Shot-in-mouth teen IDs police shooter

Alex Griffith, the East La Penitence teen who was shot in his mouth by a policeman last week, yesterday identified the lawman responsible during an identification parade at the Brickdam Police Station.

The ID parade was conducted one week after the shooting of Griffith, 15, who has accused the policeman of shooting him while playing Russian roulette with him as he sought to interrogate him about the identities of suspects in a robbery.

His mother, Marcel Griffith told Stabroek News that Alex, who was accompanied by activist Mark Benschop, identified his alleged attacker. According to Benschop, all officers in the Identification parade were dressed in a khaki police uniform and were made to speak. Alex subsequently positively pointed to an officer from the lineup.

Benschop told this newspaper that the police attempted to have Marcel identify the lawman but that plan was aborted after he objected.

Marcel said she will be awaiting the next move from the police. She added that the police assured her that she will be contacted when the next action is decided upon.

Alex Griffith recovering at the Georgetown Public Hospital after being shot in the mouth by a policeman.
Alex Griffith

Alex Griffith told Stabroek News that he had been at a friend’s home around 8 pm last Wednesday evening when a robbery occurred outside.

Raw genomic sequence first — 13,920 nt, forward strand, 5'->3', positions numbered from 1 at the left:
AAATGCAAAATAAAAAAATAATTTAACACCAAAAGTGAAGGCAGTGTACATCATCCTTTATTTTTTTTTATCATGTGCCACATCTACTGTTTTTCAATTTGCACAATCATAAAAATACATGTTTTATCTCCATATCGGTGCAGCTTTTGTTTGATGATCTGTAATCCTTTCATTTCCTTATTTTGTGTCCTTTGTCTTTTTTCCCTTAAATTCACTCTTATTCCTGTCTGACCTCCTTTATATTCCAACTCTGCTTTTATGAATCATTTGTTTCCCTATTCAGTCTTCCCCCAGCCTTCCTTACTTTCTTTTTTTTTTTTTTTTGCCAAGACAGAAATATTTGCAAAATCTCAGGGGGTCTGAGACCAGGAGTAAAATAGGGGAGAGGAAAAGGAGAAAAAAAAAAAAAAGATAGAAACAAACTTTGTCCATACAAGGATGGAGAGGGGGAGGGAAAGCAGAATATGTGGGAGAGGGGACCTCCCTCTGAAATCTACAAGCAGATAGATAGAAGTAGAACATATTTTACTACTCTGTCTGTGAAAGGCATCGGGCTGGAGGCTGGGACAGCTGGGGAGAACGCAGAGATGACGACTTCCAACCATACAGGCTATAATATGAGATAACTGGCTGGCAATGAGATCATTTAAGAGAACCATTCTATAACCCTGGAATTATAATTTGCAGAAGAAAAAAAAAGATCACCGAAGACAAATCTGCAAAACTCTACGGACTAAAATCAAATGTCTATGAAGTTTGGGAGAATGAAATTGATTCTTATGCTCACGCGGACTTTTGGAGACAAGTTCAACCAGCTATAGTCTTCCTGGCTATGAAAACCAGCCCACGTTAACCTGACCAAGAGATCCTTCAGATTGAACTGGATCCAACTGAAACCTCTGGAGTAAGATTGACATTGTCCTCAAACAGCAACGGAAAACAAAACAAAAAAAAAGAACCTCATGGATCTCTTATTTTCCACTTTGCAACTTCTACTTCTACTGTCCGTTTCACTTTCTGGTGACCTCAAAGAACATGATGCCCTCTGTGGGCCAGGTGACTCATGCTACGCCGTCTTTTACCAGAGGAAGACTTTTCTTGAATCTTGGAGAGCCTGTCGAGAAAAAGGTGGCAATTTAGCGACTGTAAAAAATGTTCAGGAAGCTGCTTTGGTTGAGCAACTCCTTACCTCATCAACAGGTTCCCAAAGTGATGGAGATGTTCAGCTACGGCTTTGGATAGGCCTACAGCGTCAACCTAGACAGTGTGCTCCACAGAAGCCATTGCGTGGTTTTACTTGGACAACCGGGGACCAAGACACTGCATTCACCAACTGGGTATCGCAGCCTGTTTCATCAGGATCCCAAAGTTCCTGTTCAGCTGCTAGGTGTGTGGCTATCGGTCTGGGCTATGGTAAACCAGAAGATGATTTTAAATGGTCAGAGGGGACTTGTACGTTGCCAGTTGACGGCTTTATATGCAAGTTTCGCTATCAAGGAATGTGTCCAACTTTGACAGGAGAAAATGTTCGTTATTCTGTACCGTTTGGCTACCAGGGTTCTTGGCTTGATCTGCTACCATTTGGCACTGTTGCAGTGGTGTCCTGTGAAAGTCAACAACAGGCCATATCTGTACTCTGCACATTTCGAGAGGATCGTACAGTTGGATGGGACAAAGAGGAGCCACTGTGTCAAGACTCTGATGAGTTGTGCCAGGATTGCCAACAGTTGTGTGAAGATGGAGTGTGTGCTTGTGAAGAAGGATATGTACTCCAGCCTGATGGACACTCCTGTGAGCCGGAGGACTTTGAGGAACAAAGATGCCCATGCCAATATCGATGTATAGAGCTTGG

Though he had been unable to see what had transpired, he said, two van-loads of policemen later went to his East La Penitence Squatting area home to question him about the identities of the robbers.

He had relayed to the ranks that he was unaware of the robbers’ identities. He was nevertheless taken from his home, placed in one of the vehicles, and driven around the area. He said that the vehicle eventually stopped in front of the home of one of the suspected robbers in the East La Penitence area. However, the person was not at home.

The teen said the accused robber’s absence apparently infuriated the policeman responsible for the shooting, said to be a cadet officer, and he forced him from the police vehicle and ordered him to lie on the ground. The cadet officer, the boy said, removed all of the bullets from a gun but subsequently replaced one. He then put the gun into the 15-year-old’s mouth.

The cadet officer, he said, continued to press him for the robbers’ identities. After not receiving a satisfactory answer, the cadet officer pulled the trigger but nothing happened.

Once again, he asked for the identities of the bandits and, when told by Griffith once again that he did not know, he fired a second time. This time, the boy said, the gun went off.

He was dropped off at the hospital by the ranks who left shortly afterwards.

He explained he was conscious right until his arrival and subsequent admission into the hospital.

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